of illegal traffic yet. The Parties prepare rules for determining non-compliance with
the provisions of this Convention and for the treatment of Parties found to be in non-
compliance.




                                          31
     ROTTERDAM CONVENTION ON THE PRIOR
  INFORMED CONSENT PROCEDURE FOR CERTAIN
    HAZARDOUS CHEMICALS AND PESTICIDES IN
           INTERNATIONAL TRADE

      RELEVANT ARTICLES OF THE ROTTERDAM CONVENTION


                                         Article 2

                                        Definitions

For the purposes of this Convention:

….

(f) ´Export´ and ´import´ mean, in their respective connotations, the movement of a
chemical from one Party to another Party, but exclude mere transit operations;



                                         Article 3

                                 Scope of the Convention

1. This Convention applies to:

(a) Banned or severely restricted chemicals; and

(b) Severely hazardous pesticide formulations.

2. This Convention does not apply to:

(a) Narcotic drugs and psychotropic substances;

(b) Radioactive materials;

(c) Wastes;

(d) Chemical weapons;

(e) Pharmaceuticals, including human and veterinary drugs;

(f) Chemicals used as food additives;

(g) Food;




                                            32
(h) Chemicals in quantities not likely to affect human health or the environment
provided they are imported:

(i) For the purpose of research or analysis; or

(ii) By an individual for his or her own personal use in quantities reasonable for such
use.

                                       Article 10

          Obligations in relation to imports of chemicals listed in Annex III

1. Each Party shall implement appropriate legislative or administrative measures to
ensure timely decisions with respect to the import of chemicals listed in Annex III.

2. Each Party shall transmit to the Secretariat, as soon as possible, and in any event no
later than nine months after the date of dispatch of the decision guidance document
referred to in paragraph 3 of Article 7, a response concerning the future import of the
chemical concerned. If a Party modifies this response, it shall forthwith submit the
revised response to the Secretariat.

3. The Secretariat shall, at the expiration of the time period in paragraph 2, forthwith
address to a Party that has not provided such a response, a written request to do so.
Should the Party be unable to provide a response, the Secretariat shall, where
appropriate, help it to provide a response within the time period specified in the last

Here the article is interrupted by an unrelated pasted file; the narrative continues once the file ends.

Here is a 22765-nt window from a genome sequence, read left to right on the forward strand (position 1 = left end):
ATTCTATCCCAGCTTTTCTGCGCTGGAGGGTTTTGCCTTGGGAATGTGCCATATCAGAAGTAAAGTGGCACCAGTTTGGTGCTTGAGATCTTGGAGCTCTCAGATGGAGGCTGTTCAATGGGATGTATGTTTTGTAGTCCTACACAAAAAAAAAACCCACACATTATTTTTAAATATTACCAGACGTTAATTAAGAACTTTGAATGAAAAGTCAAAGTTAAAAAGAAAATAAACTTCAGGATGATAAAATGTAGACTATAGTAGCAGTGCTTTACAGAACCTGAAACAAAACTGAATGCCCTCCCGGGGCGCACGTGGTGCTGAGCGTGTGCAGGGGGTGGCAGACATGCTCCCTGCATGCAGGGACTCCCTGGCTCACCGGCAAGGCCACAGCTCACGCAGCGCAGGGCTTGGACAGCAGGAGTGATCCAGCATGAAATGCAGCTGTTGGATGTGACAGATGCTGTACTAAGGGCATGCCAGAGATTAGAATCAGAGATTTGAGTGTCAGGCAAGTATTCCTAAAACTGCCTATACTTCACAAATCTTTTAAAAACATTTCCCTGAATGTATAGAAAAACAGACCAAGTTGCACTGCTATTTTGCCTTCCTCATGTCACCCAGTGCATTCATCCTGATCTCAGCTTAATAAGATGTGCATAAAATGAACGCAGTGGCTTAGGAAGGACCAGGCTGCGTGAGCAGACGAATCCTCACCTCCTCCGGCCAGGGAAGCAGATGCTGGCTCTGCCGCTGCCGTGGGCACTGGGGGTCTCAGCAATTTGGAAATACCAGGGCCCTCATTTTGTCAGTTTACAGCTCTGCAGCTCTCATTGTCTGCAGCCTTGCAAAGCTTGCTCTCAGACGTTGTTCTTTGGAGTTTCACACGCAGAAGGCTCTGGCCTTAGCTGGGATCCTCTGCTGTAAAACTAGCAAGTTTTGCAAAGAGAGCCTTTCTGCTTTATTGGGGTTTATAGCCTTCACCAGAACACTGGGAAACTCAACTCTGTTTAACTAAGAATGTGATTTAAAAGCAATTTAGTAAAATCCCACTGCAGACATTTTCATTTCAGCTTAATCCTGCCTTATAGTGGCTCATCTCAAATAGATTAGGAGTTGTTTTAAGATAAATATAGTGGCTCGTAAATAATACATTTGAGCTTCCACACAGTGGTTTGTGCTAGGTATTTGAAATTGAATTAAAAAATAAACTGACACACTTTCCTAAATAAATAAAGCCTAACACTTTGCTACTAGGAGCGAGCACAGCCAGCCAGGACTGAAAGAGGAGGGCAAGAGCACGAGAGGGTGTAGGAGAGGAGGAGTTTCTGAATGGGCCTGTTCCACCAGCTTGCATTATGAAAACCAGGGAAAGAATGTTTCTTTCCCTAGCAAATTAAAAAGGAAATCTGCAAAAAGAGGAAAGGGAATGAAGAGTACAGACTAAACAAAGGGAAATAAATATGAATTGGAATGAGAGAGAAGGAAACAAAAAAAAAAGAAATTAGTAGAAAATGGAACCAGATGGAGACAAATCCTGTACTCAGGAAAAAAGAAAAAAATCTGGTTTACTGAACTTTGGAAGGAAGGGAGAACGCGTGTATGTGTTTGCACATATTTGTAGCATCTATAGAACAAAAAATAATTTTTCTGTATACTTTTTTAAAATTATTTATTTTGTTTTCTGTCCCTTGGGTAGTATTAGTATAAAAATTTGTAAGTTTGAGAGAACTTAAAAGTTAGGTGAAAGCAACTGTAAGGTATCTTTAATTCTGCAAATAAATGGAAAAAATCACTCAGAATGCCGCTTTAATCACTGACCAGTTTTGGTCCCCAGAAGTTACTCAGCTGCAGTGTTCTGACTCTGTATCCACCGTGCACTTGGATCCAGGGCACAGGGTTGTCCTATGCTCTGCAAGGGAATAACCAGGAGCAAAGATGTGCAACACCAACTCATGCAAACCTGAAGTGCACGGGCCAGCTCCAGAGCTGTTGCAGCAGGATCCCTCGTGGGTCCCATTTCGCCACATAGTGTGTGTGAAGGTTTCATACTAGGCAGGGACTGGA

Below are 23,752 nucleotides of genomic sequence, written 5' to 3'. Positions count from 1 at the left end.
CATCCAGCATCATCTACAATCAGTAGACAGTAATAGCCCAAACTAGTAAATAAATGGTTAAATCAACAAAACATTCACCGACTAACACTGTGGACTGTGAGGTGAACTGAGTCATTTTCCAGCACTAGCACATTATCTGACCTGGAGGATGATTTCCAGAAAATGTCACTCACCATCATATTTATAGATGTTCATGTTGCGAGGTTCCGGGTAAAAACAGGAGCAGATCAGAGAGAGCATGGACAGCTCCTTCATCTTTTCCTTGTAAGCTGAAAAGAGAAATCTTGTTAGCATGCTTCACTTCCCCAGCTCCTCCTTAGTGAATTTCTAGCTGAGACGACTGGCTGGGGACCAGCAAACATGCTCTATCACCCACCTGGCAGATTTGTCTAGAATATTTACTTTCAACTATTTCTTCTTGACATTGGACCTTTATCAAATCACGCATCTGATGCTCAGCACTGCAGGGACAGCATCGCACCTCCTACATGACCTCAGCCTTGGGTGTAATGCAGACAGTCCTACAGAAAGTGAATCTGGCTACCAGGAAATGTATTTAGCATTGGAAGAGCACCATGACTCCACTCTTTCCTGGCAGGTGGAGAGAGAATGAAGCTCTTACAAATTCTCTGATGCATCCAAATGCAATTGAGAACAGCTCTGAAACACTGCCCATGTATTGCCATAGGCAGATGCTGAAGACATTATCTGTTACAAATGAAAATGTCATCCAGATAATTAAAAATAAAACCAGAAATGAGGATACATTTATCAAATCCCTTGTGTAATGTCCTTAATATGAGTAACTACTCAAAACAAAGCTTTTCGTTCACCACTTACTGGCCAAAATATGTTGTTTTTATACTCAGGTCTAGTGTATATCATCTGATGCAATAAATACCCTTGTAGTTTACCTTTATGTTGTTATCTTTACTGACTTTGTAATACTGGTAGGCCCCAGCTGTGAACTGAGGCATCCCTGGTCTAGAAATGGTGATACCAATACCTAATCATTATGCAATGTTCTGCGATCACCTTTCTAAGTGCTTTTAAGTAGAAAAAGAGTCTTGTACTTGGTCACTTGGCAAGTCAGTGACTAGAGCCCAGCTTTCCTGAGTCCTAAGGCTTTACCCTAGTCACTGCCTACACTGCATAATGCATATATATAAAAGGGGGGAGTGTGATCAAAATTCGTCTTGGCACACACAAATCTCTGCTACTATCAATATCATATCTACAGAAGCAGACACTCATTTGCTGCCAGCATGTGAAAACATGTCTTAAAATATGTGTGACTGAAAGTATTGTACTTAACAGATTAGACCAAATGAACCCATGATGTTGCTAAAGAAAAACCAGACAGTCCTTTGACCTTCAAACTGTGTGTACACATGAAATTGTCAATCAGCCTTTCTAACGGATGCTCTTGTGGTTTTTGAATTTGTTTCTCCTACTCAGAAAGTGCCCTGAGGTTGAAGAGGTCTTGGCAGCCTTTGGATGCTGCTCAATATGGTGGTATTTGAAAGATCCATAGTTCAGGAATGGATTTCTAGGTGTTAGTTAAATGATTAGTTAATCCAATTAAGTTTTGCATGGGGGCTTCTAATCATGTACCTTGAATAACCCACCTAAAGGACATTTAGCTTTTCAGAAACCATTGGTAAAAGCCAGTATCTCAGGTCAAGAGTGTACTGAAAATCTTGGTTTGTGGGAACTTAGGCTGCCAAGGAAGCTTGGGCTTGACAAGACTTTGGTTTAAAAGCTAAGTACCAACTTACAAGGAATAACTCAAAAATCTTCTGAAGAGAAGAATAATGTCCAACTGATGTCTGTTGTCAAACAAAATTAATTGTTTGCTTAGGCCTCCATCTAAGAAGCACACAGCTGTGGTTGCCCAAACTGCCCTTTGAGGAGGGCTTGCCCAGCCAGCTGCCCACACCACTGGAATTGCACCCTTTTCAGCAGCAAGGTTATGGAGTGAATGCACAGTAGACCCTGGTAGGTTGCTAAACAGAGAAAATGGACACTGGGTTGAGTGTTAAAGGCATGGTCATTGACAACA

sentence of paragraph 2 of Article 11.

4. A response under paragraph 2 shall consist of either:

(a) A final decision, pursuant to legislative or administrative measures:

(i) To consent to import;
(ii) Not to consent to import; or
(iii) To consent to import only subject to specified conditions; or

(b) An interim response, which may include:

(i) An interim decision consenting to import with or without specified conditions, or
not consenting to import during the interim period;
(ii) A statement that a final decision is under active consideration;
(iii) A request to the Secretariat, or to the Party that notified the final regulatory
action, for further information;
(iv) A request to the Secretariat for assistance in evaluating the chemical.

5. A response under subparagraphs (a) or (b) of paragraph 4 shall relate to the
category or categories specified for the chemical in Annex III.

6. A final decision should be accompanied by a description of any legislative or
administrative measures upon which it is based.



                                           33
7. Each Party shall, no later than the date of entry into force of this Convention for it,
transmit to the Secretariat responses with respect to each chemical listed in Annex III.
A Party that has provided such responses under the Amended London Guidelines or
the International Code of Conduct need not resubmit those responses.

8. Each Party shall make its responses under this Article available to those concerned
within its jurisdiction, in accordance with its legislative or administrative measures.

9. A Party that, pursuant to paragraphs 2 and 4 above and paragraph 2 of Article 11,
takes a decision not to consent to import of a chemical or to consent to its import only
under specified conditions shall, if it has not already done so, simultaneously prohibit
or make subject to the same conditions:

(a) Import of the chemical from any source; and

(b) Domestic production of the chemical for domestic use.

10. Every six months the Secretariat shall inform all Parties of the responses it has
received. Such information shall include a description of the legislative or
administrative measures on which the decisions have been based, where available.
The Secretariat shall, in addition, inform the Parties of any cases of failure to transmit
a response.

                                        Article 11

           Obligations in relation to exports of chemicals listed in Annex III

1. Each exporting Party shall:

(a) Implement appropriate legislative or administrative measures to communicate the